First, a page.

Doo-Wop Colorado: Pol On ‘Truth In Music’ Quest
Tomorrow, “Bowzer,” the deep-voiced leader of the band Sha Na Na — you know, the greaser who does the arm thing — will be at Colorado’s Capitol. Expect to see lawmakers, maybe Dianne Primavera and Ray Rose, doo-woppping around the joint. “You have to have one fun bill a year,” explains Rep. Jim Riesberg, who is pushing a “Truth in Music” proposal.Riesberg wants Colorado to join 18 other states with a law targeting fake bands and musicians. His idea initially came from a constituent, he says, who came to him after a sell-out performance of a well-known band that filled the civic center in Greeley, which Riesberg, a Democrat, represents.
“[This constituent] was a real fan, and at the concert he realized that the music was the same — but no one on stage had ever been affiliated with that band,” Riesberg says. “He discovered they were doing it all over the country. He said, ‘How could they do that?’ And I wondered the same thing.”
Riesberg doesn’t remember which fake group it was that played Greeley, but nationally, some bands with familiar old-time names like the Drifters, the Platters and the Temptations go on tour and perform the old music — but none of the musicians were actually part of the original band.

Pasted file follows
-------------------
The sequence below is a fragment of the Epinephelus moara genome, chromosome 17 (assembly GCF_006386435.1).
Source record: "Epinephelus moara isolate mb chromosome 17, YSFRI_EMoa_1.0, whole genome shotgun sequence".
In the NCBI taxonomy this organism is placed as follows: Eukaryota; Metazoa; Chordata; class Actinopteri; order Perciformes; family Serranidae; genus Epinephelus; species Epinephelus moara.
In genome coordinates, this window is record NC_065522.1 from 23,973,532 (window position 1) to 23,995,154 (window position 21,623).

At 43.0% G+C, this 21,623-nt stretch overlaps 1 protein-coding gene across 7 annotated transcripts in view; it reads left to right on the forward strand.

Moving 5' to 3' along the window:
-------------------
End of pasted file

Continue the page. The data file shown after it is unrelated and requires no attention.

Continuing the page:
Which brings us to “Bowzer,” the doo wop leader of Sha Na Na. Now nearing 60 years old, the musician, whose real name is Jon Bauman, is the chairman of the Truth In Music Committee of the Vocal Group Hall of Fame. And he’s on a mission to protect original artists from identity theft — and music aficionados from being misled. Riesberg calls his proposal, House Bill 1196, “truth in advertising” and Bowzer is scheduled to be at the Capitol to testify in favor of it on Monday.
Riesberg says he’s not trying to put tribute groups — who play the music of past greats — out of business. He just wants to keep them honest. The proposal, modeled after a similar Pennsylvania law, would install civil penalties of $5,000 for pretenders who engage in false and deceptive tactics.
“It’s really very simple,” Riesberg says. “You can’t claim to be someone you’re not, and the audience has the right to know, when they’re plunking down their hard-earned dollars, who they’re listening to.”
Stay tuned: Check in tomorrow for a classic story of greed and depravity — a man with a schtick who was busted in Colorado Springs after impersonating one-hit wonder Terry Jacks in the mid-1990s.
Cara DeGette is a senior fellow at Colorado Confidential and a columnist and contributing editor at The Colorado Springs Independent. E-mail her at email@example.com
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